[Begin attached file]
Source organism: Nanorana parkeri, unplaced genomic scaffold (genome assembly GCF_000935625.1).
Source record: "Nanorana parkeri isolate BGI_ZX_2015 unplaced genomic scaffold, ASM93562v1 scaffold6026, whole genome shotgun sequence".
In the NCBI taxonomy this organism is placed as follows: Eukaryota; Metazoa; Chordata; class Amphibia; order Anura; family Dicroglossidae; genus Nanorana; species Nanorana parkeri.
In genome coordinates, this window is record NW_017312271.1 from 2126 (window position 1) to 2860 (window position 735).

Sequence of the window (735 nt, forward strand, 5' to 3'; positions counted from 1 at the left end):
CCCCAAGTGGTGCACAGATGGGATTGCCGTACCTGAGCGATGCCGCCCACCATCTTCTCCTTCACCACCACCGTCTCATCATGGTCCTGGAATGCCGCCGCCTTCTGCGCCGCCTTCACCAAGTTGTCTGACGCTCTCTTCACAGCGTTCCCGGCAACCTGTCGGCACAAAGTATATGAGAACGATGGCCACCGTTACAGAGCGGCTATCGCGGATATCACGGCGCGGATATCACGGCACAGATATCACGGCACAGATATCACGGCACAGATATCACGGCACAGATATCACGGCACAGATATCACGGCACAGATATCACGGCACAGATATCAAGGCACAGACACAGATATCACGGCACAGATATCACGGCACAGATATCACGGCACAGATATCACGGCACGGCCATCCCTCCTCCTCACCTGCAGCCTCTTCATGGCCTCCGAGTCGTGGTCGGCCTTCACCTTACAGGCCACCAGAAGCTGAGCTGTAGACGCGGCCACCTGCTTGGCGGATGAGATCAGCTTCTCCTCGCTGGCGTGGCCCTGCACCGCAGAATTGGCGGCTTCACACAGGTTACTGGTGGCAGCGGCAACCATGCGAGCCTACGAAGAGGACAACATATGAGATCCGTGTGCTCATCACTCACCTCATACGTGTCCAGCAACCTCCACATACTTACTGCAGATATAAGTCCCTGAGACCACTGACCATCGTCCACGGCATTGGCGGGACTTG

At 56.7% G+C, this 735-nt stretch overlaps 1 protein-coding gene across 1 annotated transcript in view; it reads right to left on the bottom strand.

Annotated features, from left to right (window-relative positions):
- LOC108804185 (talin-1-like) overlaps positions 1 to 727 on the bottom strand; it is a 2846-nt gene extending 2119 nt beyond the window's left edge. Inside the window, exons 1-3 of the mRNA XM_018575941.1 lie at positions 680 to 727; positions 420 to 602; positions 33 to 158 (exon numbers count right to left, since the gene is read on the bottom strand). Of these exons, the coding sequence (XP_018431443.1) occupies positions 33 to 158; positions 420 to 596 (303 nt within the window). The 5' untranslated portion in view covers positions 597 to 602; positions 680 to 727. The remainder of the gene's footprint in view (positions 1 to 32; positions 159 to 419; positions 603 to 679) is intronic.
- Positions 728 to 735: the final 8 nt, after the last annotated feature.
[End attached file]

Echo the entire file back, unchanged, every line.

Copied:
Source organism: Nanorana parkeri, unplaced genomic scaffold (genome assembly GCF_000935625.1).
Source record: "Nanorana parkeri isolate BGI_ZX_2015 unplaced genomic scaffold, ASM93562v1 scaffold6026, whole genome shotgun sequence".
In the NCBI taxonomy this organism is placed as follows: Eukaryota; Metazoa; Chordata; class Amphibia; order Anura; family Dicroglossidae; genus Nanorana; species Nanorana parkeri.
In genome coordinates, this window is record NW_017312271.1 from 2126 (window position 1) to 2860 (window position 735).

Sequence of the window (735 nt, forward strand, 5' to 3'; positions counted from 1 at the left end):
CCCCAAGTGGTGCACAGATGGGATTGCCGTACCTGAGCGATGCCGCCCACCATCTTCTCCTTCACCACCACCGTCTCATCATGGTCCTGGAATGCCGCCGCCTTCTGCGCCGCCTTCACCAAGTTGTCTGACGCTCTCTTCACAGCGTTCCCGGCAACCTGTCGGCACAAAGTATATGAGAACGATGGCCACCGTTACAGAGCGGCTATCGCGGATATCACGGCGCGGATATCACGGCACAGATATCACGGCACAGATATCACGGCACAGATATCACGGCACAGATATCACGGCACAGATATCACGGCACAGATATCACGGCACAGATATCAAGGCACAGACACAGATATCACGGCACAGATATCACGGCACAGATATCACGGCACAGATATCACGGCACGGCCATCCCTCCTCCTCACCTGCAGCCTCTTCATGGCCTCCGAGTCGTGGTCGGCCTTCACCTTACAGGCCACCAGAAGCTGAGCTGTAGACGCGGCCACCTGCTTGGCGGATGAGATCAGCTTCTCCTCGCTGGCGTGGCCCTGCACCGCAGAATTGGCGGCTTCACACAGGTTACTGGTGGCAGCGGCAACCATGCGAGCCTACGAAGAGGACAACATATGAGATCCGTGTGCTCATCACTCACCTCATACGTGTCCAGCAACCTCCACATACTTACTGCAGATATAAGTCCCTGAGACCACTGACCATCGTCCACGGCATTGGCGGGACTTG

At 56.7% G+C, this 735-nt stretch overlaps 1 protein-coding gene across 1 annotated transcript in view; it reads right to left on the bottom strand.

Annotated features, from left to right (window-relative positions):
- LOC108804185 (talin-1-like) overlaps positions 1 to 727 on the bottom strand; it is a 2846-nt gene extending 2119 nt beyond the window's left edge. Inside the window, exons 1-3 of the mRNA XM_018575941.1 lie at positions 680 to 727; positions 420 to 602; positions 33 to 158 (exon numbers count right to left, since the gene is read on the bottom strand). Of these exons, the coding sequence (XP_018431443.1) occupies positions 33 to 158; positions 420 to 596 (303 nt within the window). The 5' untranslated portion in view covers positions 597 to 602; positions 680 to 727. The remainder of the gene's footprint in view (positions 1 to 32; positions 159 to 419; positions 603 to 679) is intronic.
- Positions 728 to 735: the final 8 nt, after the last annotated feature.